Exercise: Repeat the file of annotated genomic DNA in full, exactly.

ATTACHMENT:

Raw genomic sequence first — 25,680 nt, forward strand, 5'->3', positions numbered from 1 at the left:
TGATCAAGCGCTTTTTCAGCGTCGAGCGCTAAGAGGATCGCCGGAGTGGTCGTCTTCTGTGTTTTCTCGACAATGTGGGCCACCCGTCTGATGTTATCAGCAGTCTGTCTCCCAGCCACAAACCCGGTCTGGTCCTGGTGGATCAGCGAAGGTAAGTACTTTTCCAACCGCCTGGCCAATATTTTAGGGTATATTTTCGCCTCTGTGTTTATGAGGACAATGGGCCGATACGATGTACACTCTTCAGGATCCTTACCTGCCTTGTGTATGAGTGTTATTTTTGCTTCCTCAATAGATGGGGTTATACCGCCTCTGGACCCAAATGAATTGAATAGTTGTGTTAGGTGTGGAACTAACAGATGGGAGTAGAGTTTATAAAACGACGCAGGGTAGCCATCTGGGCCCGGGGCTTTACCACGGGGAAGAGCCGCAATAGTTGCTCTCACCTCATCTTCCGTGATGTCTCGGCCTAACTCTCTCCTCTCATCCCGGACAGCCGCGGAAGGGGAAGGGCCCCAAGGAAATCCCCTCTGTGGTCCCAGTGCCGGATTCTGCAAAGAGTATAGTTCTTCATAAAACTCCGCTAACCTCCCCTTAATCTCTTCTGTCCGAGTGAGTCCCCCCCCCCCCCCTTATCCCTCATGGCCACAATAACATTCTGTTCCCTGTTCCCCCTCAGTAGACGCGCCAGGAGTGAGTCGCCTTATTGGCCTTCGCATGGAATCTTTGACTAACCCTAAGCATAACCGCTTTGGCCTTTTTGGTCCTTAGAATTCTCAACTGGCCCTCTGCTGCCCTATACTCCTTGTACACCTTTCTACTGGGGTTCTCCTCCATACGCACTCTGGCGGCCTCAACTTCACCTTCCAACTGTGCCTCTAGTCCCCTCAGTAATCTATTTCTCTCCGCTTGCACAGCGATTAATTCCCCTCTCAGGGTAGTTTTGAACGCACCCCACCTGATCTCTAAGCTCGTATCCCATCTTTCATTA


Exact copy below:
Raw genomic sequence first — 25,680 nt, forward strand, 5'->3', positions numbered from 1 at the left:
TGATCAAGCGCTTTTTCAGCGTCGAGCGCTAAGAGGATCGCCGGAGTGGTCGTCTTCTGTGTTTTCTCGACAATGTGGGCCACCCGTCTGATGTTATCAGCAGTCTGTCTCCCAGCCACAAACCCGGTCTGGTCCTGGTGGATCAGCGAAGGTAAGTACTTTTCCAACCGCCTGGCCAATATTTTAGGGTATATTTTCGCCTCTGTGTTTATGAGGACAATGGGCCGATACGATGTACACTCTTCAGGATCCTTACCTGCCTTGTGTATGAGTGTTATTTTTGCTTCCTCAATAGATGGGGTTATACCGCCTCTGGACCCAAATGAATTGAATAGTTGTGTTAGGTGTGGAACTAACAGATGGGAGTAGAGTTTATAAAACGACGCAGGGTAGCCATCTGGGCCCGGGGCTTTACCACGGGGAAGAGCCGCAATAGTTGCTCTCACCTCATCTTCCGTGATGTCTCGGCCTAACTCTCTCCTCTCATCCCGGACAGCCGCGGAAGGGGAAGGGCCCCAAGGAAATCCCCTCTGTGGTCCCAGTGCCGGATTCTGCAAAGAGTATAGTTCTTCATAAAACTCCGCTAACCTCCCCTTAATCTCTTCTGTCCGAGTGAGTCCCCCCCCCCCCCCTTATCCCTCATGGCCACAATAACATTCTGTTCCCTGTTCCCCCTCAGTAGACGCGCCAGGAGTGAGTCGCCTTATTGGCCTTCGCATGGAATCTTTGACTAACCCTAAGCATAACCGCTTTGGCCTTTTTGGTCCTTAGAATTCTCAACTGGCCCTCTGCTGCCCTATACTCCTTGTACACCTTTCTACTGGGGTTCTCCTCCATACGCACTCTGGCGGCCTCAACTTCACCTTCCAACTGTGCCTCTAGTCCCCTCAGTAATCTATTTCTCTCCGCTTGCACAGCGATTAATTCCCCTCTCAGGGTAGTTTTGAACGCACCCCACCTGATCTCTAAGCTCGTATCCCATCTTTCATTA